Progarchives, the progressive rock ultimate discography
Steely Dan - Citizen Steely Dan CD (album) cover


Steely Dan

Jazz Rock/Fusion

From, the ultimate progressive rock music website

Bookmark and Share
4 stars Kind of hard to see these guy's output from 1972-1980 as distinct albums for me. Although they were well regarded amongst my fellow prog fans in the late '70's, the music didn't really click with me. Then in 1993 (hungry for fresh prog meat) I treated myself to this box set. Pretty much all of phase I of SD crammed into four CDs.

I finally "got it" although it means I can never appreciate or review the albums on an individual basis. Frankly there's no bad music in this collection. It's a mixture of just simply great music with many progressive moments. I think I was originally biased against them due to their commercial success. Now I am totally accepting of their progworthiness. King Of The World is my favorite, but they all have their "charm". It's the only one with an apocalyptic theme. Most of the rest is just about everyday life, even if some of it isn't applicable to most of us. What really hooked me on Steely Dan was just the sheer quality of the musicianship and the well done genre traveling and transcendence of the music. There's got to be something in there for just about anyone.

One experience helped to endear the music to me to me. I had just had this box set for a short while when I went on a company field trip to survey public housing units in Fayetteville, North Carolina, and took it along for the ride. Had my first visit to strip club (it's a military town, though the show was rather tame). Lots of risqué themes in the songs shall we say.

Report this review (#181256)
Posted Sunday, August 31, 2008 | Review Permalink
Honorary Collaborator
2 stars This is 70s band that I had never paid any attention to because I thought the band did not deliver something rockin' until in 2002. I was at local CD store famous to classic rock / progressive rock collectors in my country. I saw this boxed set and was not interested to buy, actually. But when my next visits to that store rpeat many times and I found no new prog or classic rock CDs that interested me at that store, I then looked at this Steely Dan's boxed set. I was surprised looking at the printed price Rp. 125.000,- (USD 14) I thought it was mispriced but the store keeper (after phoning the head office) told me that the printed price was correct. What? Typically, compilation boxed set with four CDs would cost around four times of that printed price. So I called up my colleague to know who Steely Dan was. My colleague told me that Steely Dan was one of major acts of 70s music. So I purchased it , even though I knew nothing about the band.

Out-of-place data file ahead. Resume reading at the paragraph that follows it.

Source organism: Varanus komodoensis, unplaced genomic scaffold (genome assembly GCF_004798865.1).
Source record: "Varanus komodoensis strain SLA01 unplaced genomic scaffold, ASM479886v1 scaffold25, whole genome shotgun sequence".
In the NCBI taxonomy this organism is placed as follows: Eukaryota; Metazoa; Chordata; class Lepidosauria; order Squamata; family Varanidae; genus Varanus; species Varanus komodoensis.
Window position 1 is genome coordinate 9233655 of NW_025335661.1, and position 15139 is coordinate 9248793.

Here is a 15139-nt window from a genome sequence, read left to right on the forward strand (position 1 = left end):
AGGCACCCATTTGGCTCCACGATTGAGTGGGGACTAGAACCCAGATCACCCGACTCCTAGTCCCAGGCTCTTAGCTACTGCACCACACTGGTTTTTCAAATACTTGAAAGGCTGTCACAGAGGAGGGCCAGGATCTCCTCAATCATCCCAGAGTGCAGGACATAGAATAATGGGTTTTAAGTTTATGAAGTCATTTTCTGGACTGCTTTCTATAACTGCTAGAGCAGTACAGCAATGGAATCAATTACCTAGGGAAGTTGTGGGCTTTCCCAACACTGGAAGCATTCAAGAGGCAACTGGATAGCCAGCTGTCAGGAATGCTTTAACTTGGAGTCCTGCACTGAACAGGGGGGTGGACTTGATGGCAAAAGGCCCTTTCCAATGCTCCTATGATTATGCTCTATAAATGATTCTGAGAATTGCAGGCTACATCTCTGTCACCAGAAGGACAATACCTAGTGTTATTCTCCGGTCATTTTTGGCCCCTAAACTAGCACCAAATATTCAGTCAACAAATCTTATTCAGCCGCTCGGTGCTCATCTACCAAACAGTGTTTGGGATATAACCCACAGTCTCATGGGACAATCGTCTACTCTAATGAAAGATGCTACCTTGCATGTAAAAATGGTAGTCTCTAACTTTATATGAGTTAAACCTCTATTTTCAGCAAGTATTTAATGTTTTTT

Well .. at first spin of the first CD, there was nothing that really catchy for my ears. All music flows naturally and nothing really hooked me in melody or composition, it's just easy listening plain music, no challenge at all to listen to the music. I then moved to second CD, almost the same feeling's just an easy listening music with no catchy song. I forced myself to play all four CDs even though I was bored at CD Two, actually .. as the music is just flows to my ears and not really engaging my mind to observe further. I can conclude the music is a blend of pop and rock plus some flavor of jazz ... Do you know El Chicano? Some of the music reminds me to El Chicano. The music of Steely Dan is I think only suitable for relaxing ...not for thos proggers who really take an adventure and challenge with progressive music.

So, I think this compilation serves good for Collectors. It's not a bad compilation at all. I enjoy the booklet telling the history of the band. Keep on proggin' ..!

Peace on earth and mercy mild - GW (i-Rock! Music Community)

Report this review (#182001)
Posted Sunday, September 7, 2008 | Review Permalink
Honorary Collaborator
2 stars I don't like compilations, and box-sets in particular. It must be really something unique to attract me and convince me buying the old stuff in new clothes. I prefer original albums as produced, played and even visually designed by artists. It was their statement, no matter how imperfect or flawed in technical terms it may have been.

Citizen Steely Dan is a lump sum of all their studio albums from 1972 debut till 1980 Gaucho that marked the end of that period of their work. Even the tracks are sorted chronologically in exact listing as they appeared on original releases but sequences are discontinued between discs, so if you want to listen to Countdown to Ecstasy only, you will have to change from disc 1 to disc 2.

If you are a fan that keeps all original albums in collection you don't need this package unless you are a die-hard completist. Oh, yeah, there are several bonus tracks: Bodhisattva live showing that SD was in fact a real rock band once upon a time, Here at the Western World which already appeared on their first compilation Greatest Hits in 1979 and negligible demo version of Everyone's Gone to the Movies. Nothing crucial to justify the purchase. A friend of mine made a copy for me and I plan to rip them all into mp3 player, divide them into original albums track listings and add cover images. Only in such a way I could listen to it.